Steel tube manufacturers, such as Columbus and Reynolds, thankfully haven’t given up on steel, and in fact the opposite has happened, they’ve been investing in new tubesets. The latest steel tubesets, which include the latest stainless offerings, are now lighter and stiffer than anything Eddy Merckx used to race, and a viable alternative to carbon and aluminium.

– Custom built frames: The choice, from steel to carbon

Here then are 15 of the best steel road bikes.

Cinelli XCr Stainless Steel (link is external)£3,128.99 (frameset)

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When it comes to iconic bicycle brands, there are few quite as iconic as Cinelli. This is the Italian company’s XCr Stainless Steel frameset, which it describes as the “jewel in its range”. We can see why. Handmade in Italy, the TIG-welded triple butted XCr wonderfulness with laser etched graphics has a claimed frame weight of just 1,420g.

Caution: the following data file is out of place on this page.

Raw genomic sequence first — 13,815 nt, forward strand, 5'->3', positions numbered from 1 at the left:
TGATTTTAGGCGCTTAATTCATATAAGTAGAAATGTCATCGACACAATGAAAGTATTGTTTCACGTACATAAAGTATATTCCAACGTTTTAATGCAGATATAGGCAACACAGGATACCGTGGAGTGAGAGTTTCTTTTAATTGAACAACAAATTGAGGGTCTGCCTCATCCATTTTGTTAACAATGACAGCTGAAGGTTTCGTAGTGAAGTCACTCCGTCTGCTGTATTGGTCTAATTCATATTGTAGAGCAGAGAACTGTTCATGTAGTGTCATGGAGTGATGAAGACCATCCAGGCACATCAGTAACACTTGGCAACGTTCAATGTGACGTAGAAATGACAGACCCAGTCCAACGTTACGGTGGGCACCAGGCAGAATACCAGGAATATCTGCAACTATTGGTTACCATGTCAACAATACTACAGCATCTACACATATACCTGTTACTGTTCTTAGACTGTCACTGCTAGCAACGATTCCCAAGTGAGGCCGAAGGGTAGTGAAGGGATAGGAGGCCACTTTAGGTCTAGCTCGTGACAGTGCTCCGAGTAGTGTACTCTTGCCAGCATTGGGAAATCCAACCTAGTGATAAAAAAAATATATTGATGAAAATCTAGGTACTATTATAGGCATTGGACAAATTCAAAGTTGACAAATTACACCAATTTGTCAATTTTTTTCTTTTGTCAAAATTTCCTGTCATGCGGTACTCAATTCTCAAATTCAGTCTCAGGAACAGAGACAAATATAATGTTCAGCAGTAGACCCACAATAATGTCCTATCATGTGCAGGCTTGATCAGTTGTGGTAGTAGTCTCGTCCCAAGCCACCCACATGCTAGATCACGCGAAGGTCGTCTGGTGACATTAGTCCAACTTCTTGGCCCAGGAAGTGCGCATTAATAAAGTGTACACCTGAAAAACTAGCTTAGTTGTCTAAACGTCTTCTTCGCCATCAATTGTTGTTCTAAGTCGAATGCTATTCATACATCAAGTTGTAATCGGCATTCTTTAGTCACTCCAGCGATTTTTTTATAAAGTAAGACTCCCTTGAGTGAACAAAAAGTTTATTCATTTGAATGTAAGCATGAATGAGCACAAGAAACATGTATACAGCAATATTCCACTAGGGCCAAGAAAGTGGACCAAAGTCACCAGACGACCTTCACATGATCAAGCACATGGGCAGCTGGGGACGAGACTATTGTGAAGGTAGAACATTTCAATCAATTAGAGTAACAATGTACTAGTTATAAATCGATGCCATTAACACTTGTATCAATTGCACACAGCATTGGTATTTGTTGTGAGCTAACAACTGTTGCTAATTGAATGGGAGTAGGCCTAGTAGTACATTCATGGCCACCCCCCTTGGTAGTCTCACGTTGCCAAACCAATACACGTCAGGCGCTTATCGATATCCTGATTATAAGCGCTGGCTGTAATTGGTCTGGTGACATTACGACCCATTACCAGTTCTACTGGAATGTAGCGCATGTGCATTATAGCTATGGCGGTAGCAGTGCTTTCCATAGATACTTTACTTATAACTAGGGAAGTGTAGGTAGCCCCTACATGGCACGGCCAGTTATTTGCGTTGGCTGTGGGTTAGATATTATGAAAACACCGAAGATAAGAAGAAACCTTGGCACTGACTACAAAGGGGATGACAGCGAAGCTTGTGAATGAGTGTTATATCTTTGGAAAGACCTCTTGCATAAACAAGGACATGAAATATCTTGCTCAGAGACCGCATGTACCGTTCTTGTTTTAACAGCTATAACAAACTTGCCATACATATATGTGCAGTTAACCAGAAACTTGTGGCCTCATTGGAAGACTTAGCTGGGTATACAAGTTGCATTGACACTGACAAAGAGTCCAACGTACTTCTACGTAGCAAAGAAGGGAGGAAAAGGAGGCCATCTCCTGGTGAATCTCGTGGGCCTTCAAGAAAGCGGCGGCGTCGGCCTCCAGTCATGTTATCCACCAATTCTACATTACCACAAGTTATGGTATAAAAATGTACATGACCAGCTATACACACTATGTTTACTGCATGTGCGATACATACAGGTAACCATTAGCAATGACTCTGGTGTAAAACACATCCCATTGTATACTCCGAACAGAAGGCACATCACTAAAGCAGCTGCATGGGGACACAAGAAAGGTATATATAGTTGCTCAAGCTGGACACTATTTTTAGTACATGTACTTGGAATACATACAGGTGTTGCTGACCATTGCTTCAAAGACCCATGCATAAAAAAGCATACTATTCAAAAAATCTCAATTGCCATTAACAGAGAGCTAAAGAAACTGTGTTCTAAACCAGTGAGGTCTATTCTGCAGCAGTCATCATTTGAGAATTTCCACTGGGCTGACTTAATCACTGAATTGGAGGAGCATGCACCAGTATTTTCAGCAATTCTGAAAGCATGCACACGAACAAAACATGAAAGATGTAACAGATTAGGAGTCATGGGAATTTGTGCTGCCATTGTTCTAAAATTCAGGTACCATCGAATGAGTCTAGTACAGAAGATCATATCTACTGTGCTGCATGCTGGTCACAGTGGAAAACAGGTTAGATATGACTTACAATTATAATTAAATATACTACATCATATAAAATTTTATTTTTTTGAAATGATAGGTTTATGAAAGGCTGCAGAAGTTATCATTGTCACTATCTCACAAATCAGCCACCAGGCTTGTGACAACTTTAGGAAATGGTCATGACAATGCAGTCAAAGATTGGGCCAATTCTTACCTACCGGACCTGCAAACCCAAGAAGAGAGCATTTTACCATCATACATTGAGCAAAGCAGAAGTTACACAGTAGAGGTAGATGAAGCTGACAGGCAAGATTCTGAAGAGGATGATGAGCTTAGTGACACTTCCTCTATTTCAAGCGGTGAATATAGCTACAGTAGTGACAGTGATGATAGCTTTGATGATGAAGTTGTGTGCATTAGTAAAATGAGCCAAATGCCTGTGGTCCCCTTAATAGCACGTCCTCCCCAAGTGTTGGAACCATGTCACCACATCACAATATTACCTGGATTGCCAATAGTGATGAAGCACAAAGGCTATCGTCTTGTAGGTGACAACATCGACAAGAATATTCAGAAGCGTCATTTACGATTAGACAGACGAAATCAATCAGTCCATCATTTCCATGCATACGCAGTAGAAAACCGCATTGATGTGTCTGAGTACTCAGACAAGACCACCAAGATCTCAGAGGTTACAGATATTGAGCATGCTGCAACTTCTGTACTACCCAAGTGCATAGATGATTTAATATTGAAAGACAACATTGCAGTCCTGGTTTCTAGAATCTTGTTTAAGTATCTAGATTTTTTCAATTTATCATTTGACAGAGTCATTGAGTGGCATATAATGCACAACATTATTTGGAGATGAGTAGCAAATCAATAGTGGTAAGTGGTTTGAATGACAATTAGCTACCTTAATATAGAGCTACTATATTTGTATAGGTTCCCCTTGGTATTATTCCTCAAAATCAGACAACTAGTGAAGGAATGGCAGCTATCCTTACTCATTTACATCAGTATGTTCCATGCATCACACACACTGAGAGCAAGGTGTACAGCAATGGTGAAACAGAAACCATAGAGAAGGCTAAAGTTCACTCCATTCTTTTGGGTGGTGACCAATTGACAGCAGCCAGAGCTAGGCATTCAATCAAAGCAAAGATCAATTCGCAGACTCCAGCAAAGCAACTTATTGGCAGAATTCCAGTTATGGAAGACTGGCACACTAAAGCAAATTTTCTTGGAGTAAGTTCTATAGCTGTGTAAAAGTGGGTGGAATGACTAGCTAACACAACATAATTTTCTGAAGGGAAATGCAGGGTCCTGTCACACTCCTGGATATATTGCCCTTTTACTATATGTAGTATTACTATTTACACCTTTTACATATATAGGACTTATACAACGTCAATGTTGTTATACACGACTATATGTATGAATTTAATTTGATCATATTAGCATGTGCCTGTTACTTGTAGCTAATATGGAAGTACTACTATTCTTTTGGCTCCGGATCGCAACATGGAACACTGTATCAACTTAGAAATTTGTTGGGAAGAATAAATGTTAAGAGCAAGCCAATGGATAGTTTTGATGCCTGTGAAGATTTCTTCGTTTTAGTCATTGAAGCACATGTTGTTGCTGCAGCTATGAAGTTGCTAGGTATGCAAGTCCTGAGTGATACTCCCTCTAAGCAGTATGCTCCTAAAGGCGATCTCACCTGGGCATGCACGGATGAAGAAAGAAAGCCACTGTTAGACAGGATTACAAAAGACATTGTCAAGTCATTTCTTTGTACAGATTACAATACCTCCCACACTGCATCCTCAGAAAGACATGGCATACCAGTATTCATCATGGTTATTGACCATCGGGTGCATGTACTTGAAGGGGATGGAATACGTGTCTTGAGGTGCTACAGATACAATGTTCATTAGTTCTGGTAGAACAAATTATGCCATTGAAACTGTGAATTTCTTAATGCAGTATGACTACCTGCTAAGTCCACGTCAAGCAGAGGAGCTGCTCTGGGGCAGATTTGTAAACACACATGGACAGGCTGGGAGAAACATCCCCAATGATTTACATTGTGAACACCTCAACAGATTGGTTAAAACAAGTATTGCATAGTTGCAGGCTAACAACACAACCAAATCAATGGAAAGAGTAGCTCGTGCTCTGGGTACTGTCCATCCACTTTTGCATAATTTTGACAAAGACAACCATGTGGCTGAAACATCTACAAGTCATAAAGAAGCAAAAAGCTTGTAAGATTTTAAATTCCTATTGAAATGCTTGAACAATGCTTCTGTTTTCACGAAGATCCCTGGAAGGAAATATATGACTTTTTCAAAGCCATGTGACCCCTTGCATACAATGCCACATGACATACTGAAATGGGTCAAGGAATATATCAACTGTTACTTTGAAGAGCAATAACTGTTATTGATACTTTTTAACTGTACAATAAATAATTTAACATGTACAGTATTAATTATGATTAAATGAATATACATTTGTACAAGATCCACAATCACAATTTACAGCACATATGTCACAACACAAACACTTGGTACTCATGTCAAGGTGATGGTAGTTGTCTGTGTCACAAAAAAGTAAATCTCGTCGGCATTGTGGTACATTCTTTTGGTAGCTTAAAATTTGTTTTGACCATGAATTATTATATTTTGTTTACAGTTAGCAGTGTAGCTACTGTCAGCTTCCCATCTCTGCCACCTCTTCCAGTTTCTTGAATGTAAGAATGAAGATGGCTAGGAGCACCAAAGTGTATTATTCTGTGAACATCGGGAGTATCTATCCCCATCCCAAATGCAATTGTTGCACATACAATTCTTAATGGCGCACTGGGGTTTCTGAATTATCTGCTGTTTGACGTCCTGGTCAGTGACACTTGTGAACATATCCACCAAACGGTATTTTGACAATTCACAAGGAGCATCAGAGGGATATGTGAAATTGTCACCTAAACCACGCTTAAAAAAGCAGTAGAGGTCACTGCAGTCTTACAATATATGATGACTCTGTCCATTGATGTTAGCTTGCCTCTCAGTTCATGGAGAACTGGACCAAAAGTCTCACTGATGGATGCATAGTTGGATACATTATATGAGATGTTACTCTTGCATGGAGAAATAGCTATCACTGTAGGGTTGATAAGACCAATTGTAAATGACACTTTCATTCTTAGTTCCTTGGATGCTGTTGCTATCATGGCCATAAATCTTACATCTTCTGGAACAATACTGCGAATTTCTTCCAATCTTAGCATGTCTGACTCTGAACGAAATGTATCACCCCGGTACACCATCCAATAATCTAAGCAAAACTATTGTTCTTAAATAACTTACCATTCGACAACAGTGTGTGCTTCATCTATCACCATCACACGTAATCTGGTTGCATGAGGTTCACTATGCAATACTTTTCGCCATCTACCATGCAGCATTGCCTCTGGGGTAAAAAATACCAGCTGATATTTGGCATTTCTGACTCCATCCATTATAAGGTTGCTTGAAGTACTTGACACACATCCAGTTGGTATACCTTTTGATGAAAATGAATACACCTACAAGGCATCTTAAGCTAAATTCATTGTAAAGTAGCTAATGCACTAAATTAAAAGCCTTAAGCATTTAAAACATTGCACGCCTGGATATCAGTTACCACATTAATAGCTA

Condor Fratello Disc(link is external) £699 (frameset)

Condor Fratello.jpg

London’s Condor Cycles is both a bike shop and bike brand, and its Fratello touring bike is its most popular model, showing that there is a lot of demand for a sensible steel frame. The frame has been carefully refined over the years, and the latest update is a move to Columbus Spirit tubing with some custom shaping taking inspiration from Condor’s racier Super Acciaio. And it’s available with disc brakes now as well, making it the ideal winter training, Audax or commuting bike.

Review: Condor Fratello Disc

Donhou DSS1 Signature Steel(link is external) road bike £4,385

Donhou Signature Steel.jpg